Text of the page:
We On 1
Others: Wheez-ie, DJ Spinn, DJ Manny, Gant-Man
There’s something oddly comforting about listening to the last recordings of one of your favorite musicians and finding them to be unexceptional. I’m not at all saying that the weakness of the tracks implies some ultimate decline in talent and thereby eases the burden of mourning. I’m generally suspicious of narratives of artistic rise and fall, and I try not to weigh the significance of creative output in relation to an artist’s life or death. Rather, when an artist’s last tracks seem slight, weak, or a little uneven, especially in comparison to prior work, the whole experience of death and grief and eulogizing is brought back down to earth — made human again. Moreover, a dead artist never seems more alive — never more available — than in his lesser work. As if for the first time, you can really hear his obsessions, his mistakes, his goofs, and most of all, his pleasures. Like some wry and bemused ghost (and footwork’s always been haunted by gh-gh-gh-gh-ghosts), the artist returns in minor work as his most usual self, doing all the same stupid stuff he did when he was alive, laughing away at all of those weighty abstractions raised by his demise.
So, thankfully, DJ Rashad’s We On 1, which appears just days after his death, has nothing to say about his death. There’s lots of lean and pussy, but nothing about death. In fact, there’s really nothing revealing here at all. All of the old techniques apply — impossible BPMs, robo-handclaps, needling hi-hats, pitch-fucked sampling. Sure, as the first release on Wheez-ie’s Southern Belle imprint, the untimely arrival of this EP suggests something ironic about beginnings and endings, but that’s about it. Rather, with its four short and unsurprising tracks, We On 1 seems to coast along on easy and familiar vibes. I mean this in the best possible way. Rashad was super-prolific, cranking out beats at a phenomenal pace. His sound, first crafted to meet the touch-and-go demands of the dance floor, maintained — even on recordings — an immediate, even tossed-off quality. At the same time, he was a bit of a cut-up (in both character and technique), and his footwork exhibited a remarkably loose and promiscuous relationship to other styles and genres. His best tracks, despite their stunningly precise production, were marked by a certain looseness that, when coupled with his own brand of trap life stoner humor, always proved thrilling.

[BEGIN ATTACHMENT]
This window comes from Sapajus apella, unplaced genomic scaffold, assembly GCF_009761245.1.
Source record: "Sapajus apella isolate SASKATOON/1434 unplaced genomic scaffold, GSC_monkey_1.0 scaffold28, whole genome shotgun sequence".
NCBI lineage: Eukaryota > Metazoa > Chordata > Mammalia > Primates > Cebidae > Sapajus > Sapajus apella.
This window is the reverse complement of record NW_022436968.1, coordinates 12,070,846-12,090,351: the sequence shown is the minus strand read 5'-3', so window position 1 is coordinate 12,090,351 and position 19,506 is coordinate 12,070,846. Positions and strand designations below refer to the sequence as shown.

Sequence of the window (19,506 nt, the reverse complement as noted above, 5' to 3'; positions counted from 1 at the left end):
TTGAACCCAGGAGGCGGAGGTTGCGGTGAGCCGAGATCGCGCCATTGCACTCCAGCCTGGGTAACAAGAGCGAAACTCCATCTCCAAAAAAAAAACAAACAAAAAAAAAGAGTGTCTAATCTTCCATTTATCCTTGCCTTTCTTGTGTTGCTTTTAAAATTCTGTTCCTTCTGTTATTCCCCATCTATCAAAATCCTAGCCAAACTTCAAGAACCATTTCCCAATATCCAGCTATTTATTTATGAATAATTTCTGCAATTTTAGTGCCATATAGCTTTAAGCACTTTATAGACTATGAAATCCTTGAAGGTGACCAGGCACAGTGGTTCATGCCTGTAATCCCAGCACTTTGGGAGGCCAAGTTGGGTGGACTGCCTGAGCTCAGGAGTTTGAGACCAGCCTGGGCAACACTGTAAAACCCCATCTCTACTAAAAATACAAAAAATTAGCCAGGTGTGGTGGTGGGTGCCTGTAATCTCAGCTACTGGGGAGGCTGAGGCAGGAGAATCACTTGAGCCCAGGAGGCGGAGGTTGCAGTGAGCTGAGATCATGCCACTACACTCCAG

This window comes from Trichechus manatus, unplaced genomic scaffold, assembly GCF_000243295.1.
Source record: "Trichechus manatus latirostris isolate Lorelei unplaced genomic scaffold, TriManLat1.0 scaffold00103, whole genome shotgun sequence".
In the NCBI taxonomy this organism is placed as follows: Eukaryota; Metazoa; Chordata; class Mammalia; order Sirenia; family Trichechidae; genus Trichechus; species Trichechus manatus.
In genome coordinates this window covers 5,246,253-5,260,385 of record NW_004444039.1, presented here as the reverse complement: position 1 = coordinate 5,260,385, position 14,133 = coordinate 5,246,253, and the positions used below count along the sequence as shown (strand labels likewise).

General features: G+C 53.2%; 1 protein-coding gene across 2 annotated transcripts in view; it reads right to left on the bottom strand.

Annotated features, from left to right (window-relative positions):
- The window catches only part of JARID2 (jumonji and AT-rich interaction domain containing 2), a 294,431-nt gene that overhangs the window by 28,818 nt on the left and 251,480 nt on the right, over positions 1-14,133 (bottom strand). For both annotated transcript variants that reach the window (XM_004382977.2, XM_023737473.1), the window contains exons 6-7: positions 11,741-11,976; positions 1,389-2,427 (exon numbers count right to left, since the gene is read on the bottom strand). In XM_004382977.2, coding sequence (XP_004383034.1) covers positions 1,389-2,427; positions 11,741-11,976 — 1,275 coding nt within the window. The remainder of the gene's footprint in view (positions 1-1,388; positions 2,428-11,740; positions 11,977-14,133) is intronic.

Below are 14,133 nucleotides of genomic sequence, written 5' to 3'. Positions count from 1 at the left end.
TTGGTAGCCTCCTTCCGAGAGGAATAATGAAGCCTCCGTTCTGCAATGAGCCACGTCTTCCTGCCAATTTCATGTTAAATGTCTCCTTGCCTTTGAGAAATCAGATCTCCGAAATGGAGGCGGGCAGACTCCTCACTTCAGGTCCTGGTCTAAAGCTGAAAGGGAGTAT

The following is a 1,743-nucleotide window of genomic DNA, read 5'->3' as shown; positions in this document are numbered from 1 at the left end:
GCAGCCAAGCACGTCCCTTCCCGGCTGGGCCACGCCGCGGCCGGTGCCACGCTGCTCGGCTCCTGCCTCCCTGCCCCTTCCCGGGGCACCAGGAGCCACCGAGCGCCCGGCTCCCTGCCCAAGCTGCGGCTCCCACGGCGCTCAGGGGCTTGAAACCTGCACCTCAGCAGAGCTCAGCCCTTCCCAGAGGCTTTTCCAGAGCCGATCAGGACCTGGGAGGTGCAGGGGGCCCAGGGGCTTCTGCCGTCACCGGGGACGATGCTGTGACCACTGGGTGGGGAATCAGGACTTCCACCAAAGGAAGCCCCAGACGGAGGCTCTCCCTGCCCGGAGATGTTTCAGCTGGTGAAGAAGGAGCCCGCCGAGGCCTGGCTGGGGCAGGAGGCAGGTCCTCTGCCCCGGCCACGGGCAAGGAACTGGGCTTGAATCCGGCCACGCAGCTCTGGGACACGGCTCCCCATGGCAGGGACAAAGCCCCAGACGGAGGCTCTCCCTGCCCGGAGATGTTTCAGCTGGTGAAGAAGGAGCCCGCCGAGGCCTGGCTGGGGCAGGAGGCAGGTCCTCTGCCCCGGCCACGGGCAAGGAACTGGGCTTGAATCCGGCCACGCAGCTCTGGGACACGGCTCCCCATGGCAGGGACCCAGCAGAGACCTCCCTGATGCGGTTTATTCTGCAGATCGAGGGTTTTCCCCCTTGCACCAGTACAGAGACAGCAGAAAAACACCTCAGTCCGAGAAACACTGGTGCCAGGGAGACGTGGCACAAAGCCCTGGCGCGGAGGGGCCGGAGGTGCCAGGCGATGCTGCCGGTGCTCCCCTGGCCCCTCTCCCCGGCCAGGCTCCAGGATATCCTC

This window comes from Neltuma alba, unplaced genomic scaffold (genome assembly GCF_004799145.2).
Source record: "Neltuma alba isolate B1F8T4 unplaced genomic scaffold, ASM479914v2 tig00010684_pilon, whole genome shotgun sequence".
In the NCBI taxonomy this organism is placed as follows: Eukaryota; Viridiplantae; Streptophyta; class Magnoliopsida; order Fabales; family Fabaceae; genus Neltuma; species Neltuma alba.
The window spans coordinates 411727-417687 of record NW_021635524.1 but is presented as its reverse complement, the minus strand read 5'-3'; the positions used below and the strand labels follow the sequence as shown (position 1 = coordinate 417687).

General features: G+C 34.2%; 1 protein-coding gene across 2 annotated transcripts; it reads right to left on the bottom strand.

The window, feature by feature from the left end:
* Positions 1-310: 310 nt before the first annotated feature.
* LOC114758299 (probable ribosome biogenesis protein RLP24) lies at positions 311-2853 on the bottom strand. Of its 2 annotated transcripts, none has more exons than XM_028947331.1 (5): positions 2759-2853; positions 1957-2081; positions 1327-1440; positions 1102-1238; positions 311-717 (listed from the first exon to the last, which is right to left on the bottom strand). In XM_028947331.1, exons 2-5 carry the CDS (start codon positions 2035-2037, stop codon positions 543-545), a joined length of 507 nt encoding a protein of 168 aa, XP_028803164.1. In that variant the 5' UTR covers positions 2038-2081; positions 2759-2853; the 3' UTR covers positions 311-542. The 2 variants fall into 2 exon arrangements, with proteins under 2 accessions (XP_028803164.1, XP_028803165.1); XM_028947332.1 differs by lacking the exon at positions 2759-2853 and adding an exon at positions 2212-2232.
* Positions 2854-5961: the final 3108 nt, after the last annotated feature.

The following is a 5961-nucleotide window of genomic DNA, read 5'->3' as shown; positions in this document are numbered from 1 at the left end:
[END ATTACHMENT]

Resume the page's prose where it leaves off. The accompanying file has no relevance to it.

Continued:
Admittedly, I found Rashad’s last couple of EPs falling into formula, and I thought last year’s Double Cup relied too much on its R&B-heavy samples for its own good, so I’m happy to hear him returning here to the sounds and grooves of his earlier work. For better or worse, these four tracks immediately feel a bit looser, less serious or weighted by the demands of commercial success and footwork ambassadorship. In this, they restore some of the mockery and menace that I love most about Rashad’s work leading up to TEKLIFE Vol. 1: Welcome to the Chi. A certain jolly ferocity rises to the surface of each cut, not just in their wily handling of samples and vertiginous rhythmic shifts, but also in their relaxed attitude toward the whole footwork “project.”
But I don’t mean any of this as a theory of the EP. Really, in its smallness, the EP takes the wind out of any theorizing at all, its four tracks seeming like nothing more than a series of syrup-soaked toss-offs on the MPC between rounds on the Xbox — in other words, footwork at its finest. So, in honor of the EP’s exceptional unexceptionalism, I’ll lower the critical stakes right now. What follows is nothing more than a series of loose observations, half-baked ideas on a set of tasty half-baked tracks.
“We On 1”: A footwork pulse-pounder, totally old school in its minimalist menace. A pummeling drum kit gives way to throbbing bass and then a sluggish vocal rap about promethazine and double cups. When Rashad loops the phrase “Robitussin pink surrrup” into the mix, it sounds like a sonic exercise in Warholian pop art, but then the boys return with a lazy Chi-town shout “Pour it up, double cup!” (Given their drank of choice, I wonder, do footworkers ever suffer from nasal congestion?) The menace of the track, though, lies in its contrasting tempos. On the dance floor, this music literally splits the body in two: just as the airy samples linger above the racing BPMs, the dancer’s torso floats gracefully above the spaghetti-like shuffle of legs and feet.
The listener feels something of this same disassociation, but as a kind of affective terror or vertigo, an inability to reconcile not just the violently clashing timbres, but also the rapid shifts in rhythmic velocity. The panic slowly makes its way down from head to throat and then to chest. If it went any further, it would probably just find release in dancing, giving the lie to any mind-body split. I recall Dorian Gray’s fantasy of curing the senses by means of the soul and the soul by means of the senses. Would Dorian like promethazine as much as opium? But this idea is immediately dispelled by the implacable progress of the track, which is linear, a narrow sonic track leading over a void, slowly tilting into said void. Can footwork dancing cure this psychological terror? Footworkers are essentially always on the verge of falling, using the torqueing mass of their own bodies to stay upright in motion. I can’t keep up with this — mentally or physically. Panic. I suddenly understand the need for some lean. This song makes total sense.
“Come On Girl”: Less dread than assault. The phrase “Come On Girl” repeated 32 times over a two-beat kick and then 32 times more over a two-note bass pump. Sheer repetition, nearly contentless, beat after beat blendering time and the brain itself as one iteration blurs into the next. But then, as other samples begin to fill out the mix, the song’s sonic assault reveals itself as sexual assault, or maybe vice versa. “Let me see you do that pussy.” “Rub that pussy.” “Pop that pussy.” The last sample comes from Luke’s “I Wanna Rock (Doo Doo Brown)” with its phat old-school Run DMC vibe, but by way of French Montana’s “Pop That,” a go-for-broke epic pool party megamix. In this, Rashad’s song and its in-your-face pornography come with a strong pedigree, but I like those older tracks a lot better. The sample here is stripped raw, with little performative distance or celebratory support from the surrounding mix. It doesn’t appear as a come-on or even as sex talk, or any kind of talk. It’s a command, backed by menacing handclaps, terrifying in their implications.